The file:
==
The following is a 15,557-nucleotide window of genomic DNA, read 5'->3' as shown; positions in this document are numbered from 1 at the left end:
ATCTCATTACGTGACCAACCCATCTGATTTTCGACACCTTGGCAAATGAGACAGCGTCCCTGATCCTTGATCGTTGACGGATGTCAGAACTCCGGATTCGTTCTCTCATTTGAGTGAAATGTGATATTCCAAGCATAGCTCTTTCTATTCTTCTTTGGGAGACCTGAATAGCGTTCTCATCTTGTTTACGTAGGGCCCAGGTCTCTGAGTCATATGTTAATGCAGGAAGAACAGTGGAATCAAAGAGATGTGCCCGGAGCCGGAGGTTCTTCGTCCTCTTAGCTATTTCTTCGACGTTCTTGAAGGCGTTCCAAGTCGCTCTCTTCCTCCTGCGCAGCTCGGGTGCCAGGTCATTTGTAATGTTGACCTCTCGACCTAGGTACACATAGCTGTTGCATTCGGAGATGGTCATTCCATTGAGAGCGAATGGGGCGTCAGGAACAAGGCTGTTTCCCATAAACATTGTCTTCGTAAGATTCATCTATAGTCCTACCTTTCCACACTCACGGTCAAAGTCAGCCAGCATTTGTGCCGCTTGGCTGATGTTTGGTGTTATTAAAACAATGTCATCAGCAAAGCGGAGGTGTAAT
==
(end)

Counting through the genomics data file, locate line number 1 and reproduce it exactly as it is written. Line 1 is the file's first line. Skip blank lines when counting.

The following is a 15,557-nucleotide window of genomic DNA, read 5'->3' as shown; positions in this document are numbered from 1 at the left end: